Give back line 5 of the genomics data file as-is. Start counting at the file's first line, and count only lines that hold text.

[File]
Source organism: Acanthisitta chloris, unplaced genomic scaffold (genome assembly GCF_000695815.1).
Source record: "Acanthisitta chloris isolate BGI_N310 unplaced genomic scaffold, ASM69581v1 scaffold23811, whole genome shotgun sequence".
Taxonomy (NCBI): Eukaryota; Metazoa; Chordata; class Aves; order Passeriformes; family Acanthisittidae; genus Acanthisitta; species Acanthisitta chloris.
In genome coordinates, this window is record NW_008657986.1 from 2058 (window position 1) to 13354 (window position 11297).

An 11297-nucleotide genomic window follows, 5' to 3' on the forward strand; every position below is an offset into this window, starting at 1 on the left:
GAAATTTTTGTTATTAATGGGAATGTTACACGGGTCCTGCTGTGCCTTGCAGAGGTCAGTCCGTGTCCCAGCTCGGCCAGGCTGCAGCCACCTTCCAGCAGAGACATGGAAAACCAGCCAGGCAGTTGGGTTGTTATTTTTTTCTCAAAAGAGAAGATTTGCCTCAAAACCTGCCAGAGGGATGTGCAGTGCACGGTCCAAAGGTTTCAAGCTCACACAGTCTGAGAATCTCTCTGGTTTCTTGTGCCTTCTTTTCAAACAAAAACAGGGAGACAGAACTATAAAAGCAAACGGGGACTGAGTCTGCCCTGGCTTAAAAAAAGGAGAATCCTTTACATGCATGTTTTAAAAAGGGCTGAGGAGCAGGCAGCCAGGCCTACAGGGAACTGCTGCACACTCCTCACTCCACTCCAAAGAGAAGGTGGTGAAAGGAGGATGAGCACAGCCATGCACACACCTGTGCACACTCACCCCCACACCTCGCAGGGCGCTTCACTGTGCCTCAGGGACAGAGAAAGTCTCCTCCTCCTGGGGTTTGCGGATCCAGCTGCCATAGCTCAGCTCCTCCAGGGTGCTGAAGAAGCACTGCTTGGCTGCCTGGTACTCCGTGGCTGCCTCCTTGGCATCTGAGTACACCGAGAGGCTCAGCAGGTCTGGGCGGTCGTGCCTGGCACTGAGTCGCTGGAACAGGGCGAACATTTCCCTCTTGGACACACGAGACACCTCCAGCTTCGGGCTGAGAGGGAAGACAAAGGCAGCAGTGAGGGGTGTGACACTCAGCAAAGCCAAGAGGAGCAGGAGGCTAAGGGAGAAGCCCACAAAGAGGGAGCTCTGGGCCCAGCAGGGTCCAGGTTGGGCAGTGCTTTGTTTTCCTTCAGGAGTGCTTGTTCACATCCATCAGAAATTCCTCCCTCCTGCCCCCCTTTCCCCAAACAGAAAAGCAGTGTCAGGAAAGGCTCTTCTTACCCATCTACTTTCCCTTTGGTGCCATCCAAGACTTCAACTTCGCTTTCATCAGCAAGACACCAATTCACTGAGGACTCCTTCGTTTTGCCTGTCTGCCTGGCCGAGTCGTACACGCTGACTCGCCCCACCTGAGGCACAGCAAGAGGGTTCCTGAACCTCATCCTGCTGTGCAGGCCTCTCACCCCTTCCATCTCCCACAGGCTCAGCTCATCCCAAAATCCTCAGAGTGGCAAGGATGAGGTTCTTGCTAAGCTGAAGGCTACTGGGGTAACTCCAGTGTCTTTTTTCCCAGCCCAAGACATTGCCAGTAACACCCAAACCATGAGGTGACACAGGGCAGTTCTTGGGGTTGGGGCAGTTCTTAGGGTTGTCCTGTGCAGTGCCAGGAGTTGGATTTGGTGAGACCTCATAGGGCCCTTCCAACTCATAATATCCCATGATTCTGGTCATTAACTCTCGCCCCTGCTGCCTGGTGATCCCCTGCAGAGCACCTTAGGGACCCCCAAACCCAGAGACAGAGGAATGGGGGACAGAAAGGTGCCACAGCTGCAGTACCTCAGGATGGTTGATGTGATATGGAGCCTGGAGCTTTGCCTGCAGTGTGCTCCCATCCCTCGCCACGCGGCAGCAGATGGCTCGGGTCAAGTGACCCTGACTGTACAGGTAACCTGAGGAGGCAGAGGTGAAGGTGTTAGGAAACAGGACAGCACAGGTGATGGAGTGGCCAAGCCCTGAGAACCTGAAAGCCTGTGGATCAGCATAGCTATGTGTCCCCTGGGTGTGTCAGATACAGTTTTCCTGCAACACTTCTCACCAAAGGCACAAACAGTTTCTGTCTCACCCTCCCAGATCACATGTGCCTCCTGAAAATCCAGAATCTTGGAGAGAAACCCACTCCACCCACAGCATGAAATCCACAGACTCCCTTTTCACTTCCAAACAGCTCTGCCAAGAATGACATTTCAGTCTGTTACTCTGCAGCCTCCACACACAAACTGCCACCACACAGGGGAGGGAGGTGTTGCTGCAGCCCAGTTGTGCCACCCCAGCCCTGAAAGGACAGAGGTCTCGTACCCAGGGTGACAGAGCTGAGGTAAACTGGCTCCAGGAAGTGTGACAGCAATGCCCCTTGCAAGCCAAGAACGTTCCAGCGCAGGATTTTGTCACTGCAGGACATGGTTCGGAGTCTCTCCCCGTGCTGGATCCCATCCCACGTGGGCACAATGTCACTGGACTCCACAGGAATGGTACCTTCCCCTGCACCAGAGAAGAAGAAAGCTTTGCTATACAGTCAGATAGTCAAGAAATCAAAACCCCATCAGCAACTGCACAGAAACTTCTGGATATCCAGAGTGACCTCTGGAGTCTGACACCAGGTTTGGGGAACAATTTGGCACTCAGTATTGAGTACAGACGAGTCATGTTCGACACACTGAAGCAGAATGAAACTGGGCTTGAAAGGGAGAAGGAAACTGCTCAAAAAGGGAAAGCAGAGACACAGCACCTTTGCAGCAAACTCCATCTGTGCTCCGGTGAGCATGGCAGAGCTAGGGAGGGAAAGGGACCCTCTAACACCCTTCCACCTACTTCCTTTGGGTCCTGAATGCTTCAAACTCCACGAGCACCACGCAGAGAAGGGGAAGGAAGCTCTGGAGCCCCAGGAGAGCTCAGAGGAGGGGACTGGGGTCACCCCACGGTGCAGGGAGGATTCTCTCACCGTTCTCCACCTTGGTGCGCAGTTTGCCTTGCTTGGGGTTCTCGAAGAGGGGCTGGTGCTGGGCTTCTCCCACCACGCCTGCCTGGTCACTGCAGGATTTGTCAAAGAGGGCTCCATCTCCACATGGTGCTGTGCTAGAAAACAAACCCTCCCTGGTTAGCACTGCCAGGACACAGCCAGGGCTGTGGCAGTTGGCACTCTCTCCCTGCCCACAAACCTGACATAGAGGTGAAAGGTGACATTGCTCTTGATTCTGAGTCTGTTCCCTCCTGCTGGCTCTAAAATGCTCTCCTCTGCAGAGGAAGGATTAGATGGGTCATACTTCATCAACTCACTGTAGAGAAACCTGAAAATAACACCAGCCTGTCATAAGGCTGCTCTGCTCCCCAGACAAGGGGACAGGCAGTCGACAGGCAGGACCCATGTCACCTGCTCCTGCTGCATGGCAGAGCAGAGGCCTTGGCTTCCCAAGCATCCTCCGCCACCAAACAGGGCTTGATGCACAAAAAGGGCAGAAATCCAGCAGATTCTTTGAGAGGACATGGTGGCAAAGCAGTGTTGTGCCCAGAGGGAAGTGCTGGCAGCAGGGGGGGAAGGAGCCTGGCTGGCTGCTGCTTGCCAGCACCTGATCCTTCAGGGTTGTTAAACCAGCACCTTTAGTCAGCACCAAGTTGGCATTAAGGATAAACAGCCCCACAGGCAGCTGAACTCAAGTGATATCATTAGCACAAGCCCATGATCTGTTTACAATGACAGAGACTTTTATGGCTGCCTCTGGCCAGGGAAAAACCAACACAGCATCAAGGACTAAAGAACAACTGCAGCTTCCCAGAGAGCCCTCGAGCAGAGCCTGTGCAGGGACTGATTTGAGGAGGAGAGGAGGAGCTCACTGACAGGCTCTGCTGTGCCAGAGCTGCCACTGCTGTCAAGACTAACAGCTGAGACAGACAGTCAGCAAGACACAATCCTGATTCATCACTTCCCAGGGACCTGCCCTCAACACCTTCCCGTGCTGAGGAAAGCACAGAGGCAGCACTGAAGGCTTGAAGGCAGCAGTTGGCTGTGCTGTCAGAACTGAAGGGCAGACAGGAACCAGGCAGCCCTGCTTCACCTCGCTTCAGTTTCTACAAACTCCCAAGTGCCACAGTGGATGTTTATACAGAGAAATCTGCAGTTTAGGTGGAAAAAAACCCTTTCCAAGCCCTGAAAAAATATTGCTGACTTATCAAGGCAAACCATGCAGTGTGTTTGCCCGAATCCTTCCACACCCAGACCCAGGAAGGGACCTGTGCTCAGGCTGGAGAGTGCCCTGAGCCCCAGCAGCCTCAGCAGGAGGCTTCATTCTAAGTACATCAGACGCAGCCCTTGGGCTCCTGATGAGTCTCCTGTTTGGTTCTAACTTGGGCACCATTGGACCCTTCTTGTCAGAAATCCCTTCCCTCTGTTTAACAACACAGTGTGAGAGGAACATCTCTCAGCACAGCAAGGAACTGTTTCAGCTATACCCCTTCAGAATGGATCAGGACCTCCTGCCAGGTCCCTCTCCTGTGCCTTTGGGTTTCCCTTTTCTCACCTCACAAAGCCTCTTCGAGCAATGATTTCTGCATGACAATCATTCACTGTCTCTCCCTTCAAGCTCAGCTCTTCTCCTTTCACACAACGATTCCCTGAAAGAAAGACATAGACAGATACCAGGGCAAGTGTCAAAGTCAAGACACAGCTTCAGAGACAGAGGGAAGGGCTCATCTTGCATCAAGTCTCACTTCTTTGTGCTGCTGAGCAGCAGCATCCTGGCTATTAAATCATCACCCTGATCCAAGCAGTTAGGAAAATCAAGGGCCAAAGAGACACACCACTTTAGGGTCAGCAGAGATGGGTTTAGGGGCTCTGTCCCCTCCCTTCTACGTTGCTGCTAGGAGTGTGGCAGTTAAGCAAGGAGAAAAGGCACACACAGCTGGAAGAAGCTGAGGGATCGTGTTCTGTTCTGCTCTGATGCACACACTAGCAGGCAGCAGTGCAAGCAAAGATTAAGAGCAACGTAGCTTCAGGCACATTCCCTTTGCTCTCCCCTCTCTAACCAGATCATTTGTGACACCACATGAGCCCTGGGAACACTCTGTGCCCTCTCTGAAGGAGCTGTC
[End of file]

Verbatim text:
An 11297-nucleotide genomic window follows, 5' to 3' on the forward strand; every position below is an offset into this window, starting at 1 on the left: